The story of the tragic death of 16-year-old Ma’Khia Bryant is a stark reminder of why we do the work we do to protect and defend the rights of children in state care.
Ma’Khia was shot and killed by a Columbus, Ohio police officer during an altercation at the foster home where she was living. An investigation is still underway, but one thing we do know is that the foster care system responsible for keeping Ma’Khia safe failed her in critical ways.
Ma’Khia, who is remembered by family and teachers as a quiet, diligent and caring child, had spent two years shuttling through at least five Ohio foster homes after their mother was found to be negligent — despite efforts by their grandmother to reunite the family. Too often children in foster care who can live safely with relatives are denied this opportunity. Instead, as Ma’Khia Bryant’s brief life shows, they’re exposed to further trauma in state care.
Placement with loving relatives is the best possible outcome for a child who has been removed from their home, but cases of relatives being prevented from taking in children due to financial barriers are all too common — particularly in Ohio. Ohio provides far less financial support to a child in state custody who is placed with a relative than it gives to a child placed in a licensed foster care setting.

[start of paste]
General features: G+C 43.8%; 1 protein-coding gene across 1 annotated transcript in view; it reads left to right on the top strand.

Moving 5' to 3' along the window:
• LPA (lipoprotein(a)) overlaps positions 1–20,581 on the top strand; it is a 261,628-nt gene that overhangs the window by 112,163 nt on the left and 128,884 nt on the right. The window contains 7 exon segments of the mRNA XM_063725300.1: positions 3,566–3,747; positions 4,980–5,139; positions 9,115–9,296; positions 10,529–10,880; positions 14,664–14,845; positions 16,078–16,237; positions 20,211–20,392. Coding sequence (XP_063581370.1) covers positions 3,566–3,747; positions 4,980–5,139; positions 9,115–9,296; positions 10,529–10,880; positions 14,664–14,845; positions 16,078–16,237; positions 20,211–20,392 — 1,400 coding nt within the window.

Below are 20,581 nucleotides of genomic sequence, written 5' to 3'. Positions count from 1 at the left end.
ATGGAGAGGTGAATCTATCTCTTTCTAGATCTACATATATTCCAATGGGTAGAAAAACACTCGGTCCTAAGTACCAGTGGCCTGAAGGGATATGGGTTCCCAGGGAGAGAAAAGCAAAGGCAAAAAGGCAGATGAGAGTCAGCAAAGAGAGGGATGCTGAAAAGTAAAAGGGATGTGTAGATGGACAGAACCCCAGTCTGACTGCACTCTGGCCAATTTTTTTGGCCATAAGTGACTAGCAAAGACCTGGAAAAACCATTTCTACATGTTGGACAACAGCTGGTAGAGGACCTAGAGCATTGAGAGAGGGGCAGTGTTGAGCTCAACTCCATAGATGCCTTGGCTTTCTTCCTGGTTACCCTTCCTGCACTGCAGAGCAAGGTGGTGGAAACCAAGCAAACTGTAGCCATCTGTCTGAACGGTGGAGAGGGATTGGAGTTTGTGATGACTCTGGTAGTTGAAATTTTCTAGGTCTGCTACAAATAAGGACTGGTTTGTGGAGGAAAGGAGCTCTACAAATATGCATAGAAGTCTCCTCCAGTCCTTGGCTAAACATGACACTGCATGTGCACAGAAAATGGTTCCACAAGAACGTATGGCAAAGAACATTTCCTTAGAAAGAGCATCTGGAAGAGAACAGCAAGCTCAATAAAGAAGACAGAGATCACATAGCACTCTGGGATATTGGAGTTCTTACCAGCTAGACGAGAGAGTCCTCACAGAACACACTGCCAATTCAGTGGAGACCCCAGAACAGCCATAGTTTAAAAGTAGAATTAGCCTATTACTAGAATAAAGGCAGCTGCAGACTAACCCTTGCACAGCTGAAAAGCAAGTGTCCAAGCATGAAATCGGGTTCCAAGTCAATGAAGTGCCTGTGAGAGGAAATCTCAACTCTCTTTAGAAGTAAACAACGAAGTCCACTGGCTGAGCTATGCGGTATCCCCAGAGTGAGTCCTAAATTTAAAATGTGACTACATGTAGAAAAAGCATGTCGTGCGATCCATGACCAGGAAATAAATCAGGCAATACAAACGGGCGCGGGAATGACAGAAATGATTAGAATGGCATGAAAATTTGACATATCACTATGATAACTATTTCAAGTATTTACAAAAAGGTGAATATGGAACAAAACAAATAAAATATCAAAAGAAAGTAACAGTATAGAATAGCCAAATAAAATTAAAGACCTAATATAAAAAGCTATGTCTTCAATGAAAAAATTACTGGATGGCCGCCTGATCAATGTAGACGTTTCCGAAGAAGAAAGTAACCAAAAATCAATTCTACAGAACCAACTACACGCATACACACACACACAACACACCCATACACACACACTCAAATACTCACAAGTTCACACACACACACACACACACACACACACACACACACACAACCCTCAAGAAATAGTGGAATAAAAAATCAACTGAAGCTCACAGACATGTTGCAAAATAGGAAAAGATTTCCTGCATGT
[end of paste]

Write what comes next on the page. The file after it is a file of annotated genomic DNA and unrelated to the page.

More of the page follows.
This is also a racial justice issue. In Ohio and across the U.S., Black children are disproportionately removed from their homes and placed into foster care. Black children in Ohio comprise 12% of the general population under age 18 and 30% of children in foster care. Black children make up 24% of the state’s kinship foster families, and those families carry an unequal and unfair burden when the state fails to pay required foster care maintenance payments.
That is why last year Children’s Rights filed a lawsuit on behalf of 4,500 children against the state of Ohio for violating a federal law mandating that children placed with approved family members are given financial support using the same payment rate as children in a licensed foster care setting.
Our case is about holding the state accountable for providing equitable support to all foster care parents, including relatives like Ma’Khia’s grandmother. If she had had the support she needed, Ma’Khia’s journey through foster care may not have ended in her death.
Children deserve a safe, stable, supportive home. That is why we do the work we do and why we will not stop until that is a reality for every child.